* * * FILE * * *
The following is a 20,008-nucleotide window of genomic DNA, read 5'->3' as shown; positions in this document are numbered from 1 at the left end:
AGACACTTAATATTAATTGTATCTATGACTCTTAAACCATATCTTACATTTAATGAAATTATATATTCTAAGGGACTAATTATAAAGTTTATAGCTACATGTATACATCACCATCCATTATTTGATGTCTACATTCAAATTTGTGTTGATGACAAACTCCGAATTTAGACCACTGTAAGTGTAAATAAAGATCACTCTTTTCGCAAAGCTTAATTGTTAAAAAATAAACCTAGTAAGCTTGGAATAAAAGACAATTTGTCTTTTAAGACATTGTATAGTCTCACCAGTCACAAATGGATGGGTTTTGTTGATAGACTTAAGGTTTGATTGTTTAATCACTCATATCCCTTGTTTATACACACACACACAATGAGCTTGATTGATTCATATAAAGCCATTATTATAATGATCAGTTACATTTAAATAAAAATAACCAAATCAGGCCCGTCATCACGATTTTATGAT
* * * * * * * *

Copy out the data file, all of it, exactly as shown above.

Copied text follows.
The following is a 20,008-nucleotide window of genomic DNA, read 5'->3' as shown; positions in this document are numbered from 1 at the left end:
AGACACTTAATATTAATTGTATCTATGACTCTTAAACCATATCTTACATTTAATGAAATTATATATTCTAAGGGACTAATTATAAAGTTTATAGCTACATGTATACATCACCATCCATTATTTGATGTCTACATTCAAATTTGTGTTGATGACAAACTCCGAATTTAGACCACTGTAAGTGTAAATAAAGATCACTCTTTTCGCAAAGCTTAATTGTTAAAAAATAAACCTAGTAAGCTTGGAATAAAAGACAATTTGTCTTTTAAGACATTGTATAGTCTCACCAGTCACAAATGGATGGGTTTTGTTGATAGACTTAAGGTTTGATTGTTTAATCACTCATATCCCTTGTTTATACACACACACACAATGAGCTTGATTGATTCATATAAAGCCATTATTATAATGATCAGTTACATTTAAATAAAAATAACCAAATCAGGCCCGTCATCACGATTTTATGAT